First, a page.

Wednesday, March 13, 2013

Images of Power Part I: The Empire (and Palpatine's wardrobe)

How the Emperor got his clothes...
Unfortunately, there isn't much scholarship about Star Wars by political scientists. Over the next couple of weeks, we'll engage with one of the brave few. Our "Images of Power" mini-series will use Professor Jeffrey A. Hart's "Images of Power in Hollywood Films: The Example of Star Wars" conference paper as a springboard for discussion about the imagery of power in the Star Wars movies. Hart identifies several strains of power-based imagery throughout the Star Wars saga, most of which focus on the conflict between good versus evil. Today, we begin with: Part I: The Empire (and Palpatine's wardrobe).
As I'd pointed out in a previous post, both the Sith and Nazis had similar philosophical approaches towards power. In his discussion of imagery, Hart also points to how Lucas patterned the imagery of the Sith on the Nazis, from Darth Vader's helmet, which resembles a Nazi battle helmet, to the uniforms of Imperial officers, which are the same shade of grey as those of SS officers. Moreover, the Empire's colors are black, red, and white, the same as the Nazi flag.

This last observation actually helps clarify some of the creative choices Lucas made in the prequels. Over the course of the prequels, Palpatine/Sidious' wardrobe changes color tones. In The Phantom Menace, Senator Palpatine wears bright blue/purplish robes with a quilted pattern with yellow highlights. This outfit looks more like the garments of medieval courtier or royal, especially the purple tones. In Attack of the Clones, Chancellor Palpatine wears black robes over a dark yellow vest. The robes still have some quilting, but clearly his clothing - and the character - has become darker. In both movies, Palpatine's clothing remains the same - he apparently doesn't change clothes often.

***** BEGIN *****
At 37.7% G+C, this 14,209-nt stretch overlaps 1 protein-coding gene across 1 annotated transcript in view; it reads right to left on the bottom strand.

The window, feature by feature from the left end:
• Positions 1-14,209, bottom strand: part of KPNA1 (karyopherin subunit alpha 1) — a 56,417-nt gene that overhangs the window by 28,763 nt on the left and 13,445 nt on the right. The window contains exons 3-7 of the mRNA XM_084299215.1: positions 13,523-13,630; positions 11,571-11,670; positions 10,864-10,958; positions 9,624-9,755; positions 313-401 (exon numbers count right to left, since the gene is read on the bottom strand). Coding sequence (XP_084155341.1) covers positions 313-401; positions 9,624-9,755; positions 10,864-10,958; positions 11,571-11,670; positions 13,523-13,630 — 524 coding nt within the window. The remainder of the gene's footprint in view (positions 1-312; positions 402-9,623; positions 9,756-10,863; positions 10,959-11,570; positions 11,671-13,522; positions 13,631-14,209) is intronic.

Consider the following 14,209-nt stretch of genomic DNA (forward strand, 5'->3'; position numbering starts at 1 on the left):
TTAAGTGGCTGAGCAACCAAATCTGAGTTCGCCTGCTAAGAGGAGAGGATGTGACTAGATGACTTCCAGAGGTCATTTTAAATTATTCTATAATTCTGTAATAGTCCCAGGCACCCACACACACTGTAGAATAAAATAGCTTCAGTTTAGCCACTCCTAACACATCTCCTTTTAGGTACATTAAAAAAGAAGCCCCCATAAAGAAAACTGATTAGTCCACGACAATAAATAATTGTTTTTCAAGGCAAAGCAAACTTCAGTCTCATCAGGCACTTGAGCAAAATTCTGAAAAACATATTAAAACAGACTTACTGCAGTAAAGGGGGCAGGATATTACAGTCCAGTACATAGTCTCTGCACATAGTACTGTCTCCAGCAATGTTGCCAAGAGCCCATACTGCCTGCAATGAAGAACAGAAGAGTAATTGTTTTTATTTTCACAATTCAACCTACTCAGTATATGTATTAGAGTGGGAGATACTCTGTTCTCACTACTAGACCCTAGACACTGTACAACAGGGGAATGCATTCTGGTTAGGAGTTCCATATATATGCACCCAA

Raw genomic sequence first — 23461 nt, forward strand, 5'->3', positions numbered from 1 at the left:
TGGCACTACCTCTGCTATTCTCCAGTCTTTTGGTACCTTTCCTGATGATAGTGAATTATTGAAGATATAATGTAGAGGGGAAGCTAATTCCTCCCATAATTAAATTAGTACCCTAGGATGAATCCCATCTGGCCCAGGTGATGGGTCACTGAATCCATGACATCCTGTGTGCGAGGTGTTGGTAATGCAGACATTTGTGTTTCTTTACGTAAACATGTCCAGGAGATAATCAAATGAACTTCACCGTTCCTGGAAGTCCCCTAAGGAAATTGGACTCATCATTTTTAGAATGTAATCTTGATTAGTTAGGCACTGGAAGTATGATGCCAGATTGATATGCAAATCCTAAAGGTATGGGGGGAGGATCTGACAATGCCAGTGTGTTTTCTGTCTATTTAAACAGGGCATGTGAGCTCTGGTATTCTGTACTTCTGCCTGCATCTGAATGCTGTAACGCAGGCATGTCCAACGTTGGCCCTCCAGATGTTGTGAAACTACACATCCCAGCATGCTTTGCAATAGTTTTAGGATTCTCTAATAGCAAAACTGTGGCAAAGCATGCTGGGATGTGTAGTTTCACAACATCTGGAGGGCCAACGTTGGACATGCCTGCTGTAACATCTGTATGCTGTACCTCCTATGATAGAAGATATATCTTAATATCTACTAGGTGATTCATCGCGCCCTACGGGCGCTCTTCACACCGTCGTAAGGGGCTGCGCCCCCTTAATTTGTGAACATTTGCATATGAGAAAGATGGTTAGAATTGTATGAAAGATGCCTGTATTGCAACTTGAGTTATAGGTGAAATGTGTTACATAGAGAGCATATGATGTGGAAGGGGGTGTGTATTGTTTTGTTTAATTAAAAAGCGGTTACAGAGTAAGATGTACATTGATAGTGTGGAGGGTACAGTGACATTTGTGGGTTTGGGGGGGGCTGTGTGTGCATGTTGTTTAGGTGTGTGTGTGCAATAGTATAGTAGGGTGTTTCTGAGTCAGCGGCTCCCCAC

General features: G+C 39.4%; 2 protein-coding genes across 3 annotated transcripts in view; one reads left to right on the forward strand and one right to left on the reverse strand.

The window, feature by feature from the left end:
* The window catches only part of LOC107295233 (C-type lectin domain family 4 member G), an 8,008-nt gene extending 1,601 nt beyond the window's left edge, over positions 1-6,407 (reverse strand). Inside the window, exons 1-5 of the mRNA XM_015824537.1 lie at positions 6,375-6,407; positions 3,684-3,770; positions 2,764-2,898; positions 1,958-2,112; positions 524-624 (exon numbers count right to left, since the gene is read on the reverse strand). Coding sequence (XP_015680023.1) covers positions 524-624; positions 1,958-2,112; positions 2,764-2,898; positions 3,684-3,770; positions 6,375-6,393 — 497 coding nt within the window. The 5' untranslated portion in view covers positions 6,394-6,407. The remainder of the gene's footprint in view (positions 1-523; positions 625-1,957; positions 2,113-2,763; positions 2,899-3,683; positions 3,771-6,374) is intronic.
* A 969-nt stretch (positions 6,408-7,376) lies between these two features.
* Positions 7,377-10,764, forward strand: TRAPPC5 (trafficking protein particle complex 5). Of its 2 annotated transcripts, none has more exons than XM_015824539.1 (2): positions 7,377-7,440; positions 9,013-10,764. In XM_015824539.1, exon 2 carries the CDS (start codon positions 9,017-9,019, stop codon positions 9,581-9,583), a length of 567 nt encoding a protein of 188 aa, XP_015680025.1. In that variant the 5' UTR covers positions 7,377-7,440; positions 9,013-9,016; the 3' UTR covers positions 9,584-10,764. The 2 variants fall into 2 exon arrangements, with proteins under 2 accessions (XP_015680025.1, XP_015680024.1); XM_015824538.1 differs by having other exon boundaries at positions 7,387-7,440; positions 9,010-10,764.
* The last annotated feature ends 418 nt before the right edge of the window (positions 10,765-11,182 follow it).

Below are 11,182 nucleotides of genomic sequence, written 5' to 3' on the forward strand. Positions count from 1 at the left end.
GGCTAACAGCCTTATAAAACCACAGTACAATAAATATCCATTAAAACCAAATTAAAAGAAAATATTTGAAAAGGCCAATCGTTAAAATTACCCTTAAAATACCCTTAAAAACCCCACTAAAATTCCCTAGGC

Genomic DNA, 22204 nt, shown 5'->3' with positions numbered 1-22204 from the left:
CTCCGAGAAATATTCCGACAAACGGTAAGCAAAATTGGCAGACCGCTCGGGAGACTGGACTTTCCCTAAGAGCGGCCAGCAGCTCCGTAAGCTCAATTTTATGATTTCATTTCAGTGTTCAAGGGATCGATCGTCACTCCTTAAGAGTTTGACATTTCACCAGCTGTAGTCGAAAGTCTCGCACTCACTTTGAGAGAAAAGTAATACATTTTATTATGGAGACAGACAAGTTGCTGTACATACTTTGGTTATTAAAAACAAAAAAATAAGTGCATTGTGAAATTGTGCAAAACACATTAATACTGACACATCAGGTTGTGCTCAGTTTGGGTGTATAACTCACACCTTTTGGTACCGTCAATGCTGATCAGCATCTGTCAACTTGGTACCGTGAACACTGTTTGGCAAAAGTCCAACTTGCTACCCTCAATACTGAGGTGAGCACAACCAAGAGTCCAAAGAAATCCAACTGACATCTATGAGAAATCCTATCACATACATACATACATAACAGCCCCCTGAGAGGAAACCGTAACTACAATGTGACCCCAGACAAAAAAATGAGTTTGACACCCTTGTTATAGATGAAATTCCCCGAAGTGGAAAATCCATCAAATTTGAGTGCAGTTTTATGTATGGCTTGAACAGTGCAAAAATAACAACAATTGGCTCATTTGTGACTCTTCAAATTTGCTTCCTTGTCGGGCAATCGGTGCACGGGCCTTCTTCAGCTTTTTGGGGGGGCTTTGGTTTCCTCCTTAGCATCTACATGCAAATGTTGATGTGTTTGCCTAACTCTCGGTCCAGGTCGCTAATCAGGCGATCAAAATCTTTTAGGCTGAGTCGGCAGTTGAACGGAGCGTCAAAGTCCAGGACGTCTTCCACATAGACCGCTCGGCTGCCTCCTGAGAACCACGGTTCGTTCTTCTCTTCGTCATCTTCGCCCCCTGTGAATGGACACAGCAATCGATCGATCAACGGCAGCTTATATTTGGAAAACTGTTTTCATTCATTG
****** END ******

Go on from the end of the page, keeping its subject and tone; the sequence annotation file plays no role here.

Given this progression, one might have expected Palpatine's clothes to become even darker in Revenge of the Sith. However, not only does Palpatine change clothes several times, but he also wears several lighter colors than he did in Attack of the Clones. When we first see him, Palpatine wears a light grey one-piece robe. When we next see him in the chancellor's suite, Palpatine wears maroon robes (pictured). He wears this bright red through his revelation of Darth Sidious and during his speech before the Senate. Again, after it is clear that Palpatine is Sidious and therefore evil, one might have expected him to wear all black. However, Palpatine only dons the familiar black robes when he duels with Yoda.

Black as a black hole...
Palpatine's wardrobe in Revenge of the Sith becomes less confusing in light of Hart's observation. In visual imagery, red is often associated with evil. The colors of Palpatine's wardrobe approximate that black, red, and white of the Nazi flag (or at least light grey - of course, pure white is reserved for the good guys). Of course, red is also associated with other image of evil, such as Satan and blood. When Palpatine is at his most evil as a politician, he most resembles Adolf Hitler or Satan. During his speech before the Senate, the massacre of Order 66 takes place in the background, showing that both Palpatine's garments and his New Order are bathed in blood. 

In that sense, black isn't the color of ultimate evil, which means that the fact that Palpatine wears black in Revenge of the Sith and Return of the Jedi must symbolize something other than simply evil. I suspect then that black shows Palpatine has reached a point beyond redemption. Moreover, it is the point at which Palpatine stops pretending to be anything other than a Sith. His evil nature has been revealed and can no longer be hidden. It is interesting to note that while Darth Vader wears black, he wears shiny armor that reflects light. Moreover, Vader's suit is like a box surrounding the humanity in him. While it is integrated with Vader's biology, the mask can be removed. By contrast, Palpatine's robes absorb all light, like a black hole. Thus, unlike Palpatine, Vader can be redeemed for there is still light in him.

To be honest, I'm a bit surprised Hart didn't cite Sidious' infamous "Unlimited power!" meme from Revenge of the Sith. Despite this omission, his discussion of the imagery of the Empire is quite interesting and helped situate Palpatine within the broader imagery of evil in Hollywood movies. 

1 comment:

  1. I quite like the point about Vader's suit reflecting light and thus there is still some light in him somewhere, unlike Palpatine who wears robes which absorb all light that touches them. Showing how he is removing the light and hope from the word around him !